I’ve recently purchased a vinyl remaster of Search - the price was right- but my no 2 goes to EGBDF. It’s often overlooked but I think it’s a real strong and varied group of songs, with lots of creative playing.

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Re: The Moody Blues: Best Of The Magnificent Seven.

Postby St Jeemo the Humourless » 10 Nov 2019, 11:21

The archetypal Best of will do Band. I fucking hate Go Now. So not even a full Best of either.
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Re: The Moody Blues: Best Of The Magnificent Seven.

Postby Quaco » 10 Nov 2019, 21:00

Children's is my favorite, as an album. It's the most real to me. "Watching and Waiting" packs a massive punch. Days is almost as good, where, despite the slightly Disneyesque orchestration at times, the songs and vibe are just so good. It's more of a sixties album, rather than a seventies one. It just sounds crisper, more "essential", not a wasted note.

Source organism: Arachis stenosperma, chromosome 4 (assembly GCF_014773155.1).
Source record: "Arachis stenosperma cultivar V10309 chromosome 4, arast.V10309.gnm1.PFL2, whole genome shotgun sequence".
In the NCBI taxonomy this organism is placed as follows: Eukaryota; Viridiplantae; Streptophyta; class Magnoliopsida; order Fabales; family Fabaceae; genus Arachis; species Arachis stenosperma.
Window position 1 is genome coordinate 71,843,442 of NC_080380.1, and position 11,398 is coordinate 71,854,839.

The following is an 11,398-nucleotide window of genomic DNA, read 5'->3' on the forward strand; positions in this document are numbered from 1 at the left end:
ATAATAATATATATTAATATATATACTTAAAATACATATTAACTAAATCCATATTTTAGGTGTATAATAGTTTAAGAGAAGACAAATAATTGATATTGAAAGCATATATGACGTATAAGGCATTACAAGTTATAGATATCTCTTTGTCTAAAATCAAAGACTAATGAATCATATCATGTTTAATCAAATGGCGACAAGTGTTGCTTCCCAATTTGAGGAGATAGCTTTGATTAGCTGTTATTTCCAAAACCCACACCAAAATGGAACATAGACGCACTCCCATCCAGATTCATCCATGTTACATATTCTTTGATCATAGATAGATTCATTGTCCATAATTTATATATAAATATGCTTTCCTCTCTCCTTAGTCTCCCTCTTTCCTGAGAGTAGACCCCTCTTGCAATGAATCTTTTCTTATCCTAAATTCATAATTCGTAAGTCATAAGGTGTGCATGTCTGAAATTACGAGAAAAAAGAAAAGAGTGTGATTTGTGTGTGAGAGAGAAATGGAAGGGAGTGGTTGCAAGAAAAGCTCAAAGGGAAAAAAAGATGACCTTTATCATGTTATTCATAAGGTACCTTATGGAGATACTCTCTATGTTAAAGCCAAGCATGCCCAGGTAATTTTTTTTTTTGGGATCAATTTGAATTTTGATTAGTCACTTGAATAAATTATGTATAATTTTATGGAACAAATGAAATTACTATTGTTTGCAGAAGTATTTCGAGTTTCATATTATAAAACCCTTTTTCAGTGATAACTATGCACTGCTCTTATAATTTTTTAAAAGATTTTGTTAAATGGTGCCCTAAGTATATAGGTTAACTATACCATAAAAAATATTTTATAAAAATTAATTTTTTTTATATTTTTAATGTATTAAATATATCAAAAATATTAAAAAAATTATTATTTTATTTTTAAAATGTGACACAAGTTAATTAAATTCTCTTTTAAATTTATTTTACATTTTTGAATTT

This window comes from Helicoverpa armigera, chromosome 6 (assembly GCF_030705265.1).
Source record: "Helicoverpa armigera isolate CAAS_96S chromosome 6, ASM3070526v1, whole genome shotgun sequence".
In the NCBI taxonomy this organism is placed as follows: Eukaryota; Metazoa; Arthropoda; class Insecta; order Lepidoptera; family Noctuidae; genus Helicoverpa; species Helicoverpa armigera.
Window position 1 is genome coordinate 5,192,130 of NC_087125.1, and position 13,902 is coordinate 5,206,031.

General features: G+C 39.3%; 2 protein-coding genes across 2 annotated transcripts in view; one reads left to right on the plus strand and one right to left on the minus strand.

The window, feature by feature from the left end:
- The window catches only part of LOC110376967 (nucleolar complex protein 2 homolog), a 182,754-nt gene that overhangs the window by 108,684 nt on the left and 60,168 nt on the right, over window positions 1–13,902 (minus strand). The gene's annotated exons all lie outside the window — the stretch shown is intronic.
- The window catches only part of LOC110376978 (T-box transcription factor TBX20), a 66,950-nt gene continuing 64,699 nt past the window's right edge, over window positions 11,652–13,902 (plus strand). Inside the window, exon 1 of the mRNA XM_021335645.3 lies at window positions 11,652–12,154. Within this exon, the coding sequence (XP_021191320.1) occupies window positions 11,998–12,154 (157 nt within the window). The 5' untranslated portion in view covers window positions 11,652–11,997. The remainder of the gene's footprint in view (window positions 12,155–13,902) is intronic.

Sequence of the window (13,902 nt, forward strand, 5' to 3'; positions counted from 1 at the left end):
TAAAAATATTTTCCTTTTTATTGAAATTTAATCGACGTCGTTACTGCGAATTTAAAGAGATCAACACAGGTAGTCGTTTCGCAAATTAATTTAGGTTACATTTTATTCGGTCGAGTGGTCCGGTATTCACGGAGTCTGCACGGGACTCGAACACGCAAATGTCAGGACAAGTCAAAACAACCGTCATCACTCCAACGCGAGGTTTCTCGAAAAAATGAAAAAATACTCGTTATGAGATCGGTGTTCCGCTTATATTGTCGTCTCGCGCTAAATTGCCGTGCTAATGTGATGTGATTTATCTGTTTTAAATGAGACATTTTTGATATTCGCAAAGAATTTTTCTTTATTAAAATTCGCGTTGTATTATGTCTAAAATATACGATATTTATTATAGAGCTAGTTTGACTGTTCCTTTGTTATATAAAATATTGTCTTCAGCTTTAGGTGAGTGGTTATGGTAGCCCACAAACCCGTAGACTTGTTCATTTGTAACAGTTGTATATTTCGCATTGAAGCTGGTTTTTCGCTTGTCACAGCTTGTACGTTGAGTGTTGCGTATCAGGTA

Threshold and Lost Chord are about equal, quite strong throughout. Sojourn and EGBDF are too, in a more mature way. It would be hard for me to put them in any kind of quality order.

I agree Question is the least of the seven.

I like them all, and still listen to them all pretty often.

Hayward was rightly lauded as the best writer. He just has that knack. It's possible that if had to write an album's worth of material each time, that he would be stretched too thin, but as it is, he never wrote a single song that wasn't great for those seven albums.

I definitely tend toward the Pinder side of things. I adore his serious, heavy-handed approach, and don't mind it when he gets a bit "sexy" too ("So Deep Within You"). Lodge has his moments for sure, but is a bit faceless and occasionally produces undistinguished material ("To Share My Love"). Thomas is Thomas. Always positive and nearly always twee, an acquired taste, but a special part of the mix. He's always been the older, uncle-like figure in the band. Edge is an even more acquired taste, but absolutely memorable -- I often find myself saying "cold hahrted orb", "on the threshold of a dreamm" (in that Northern accent), "this garden universe", "there you go man, keep as cool as you can" etc. Great stuff. No band like them, for better or worse -- they definitely had a high naffness factor. And still, on just a songwriting level, they are among the most excellent and consistent.
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Re: The Moody Blues: Best Of The Magnificent Seven.

Postby soundchaser » 10 Nov 2019, 22:24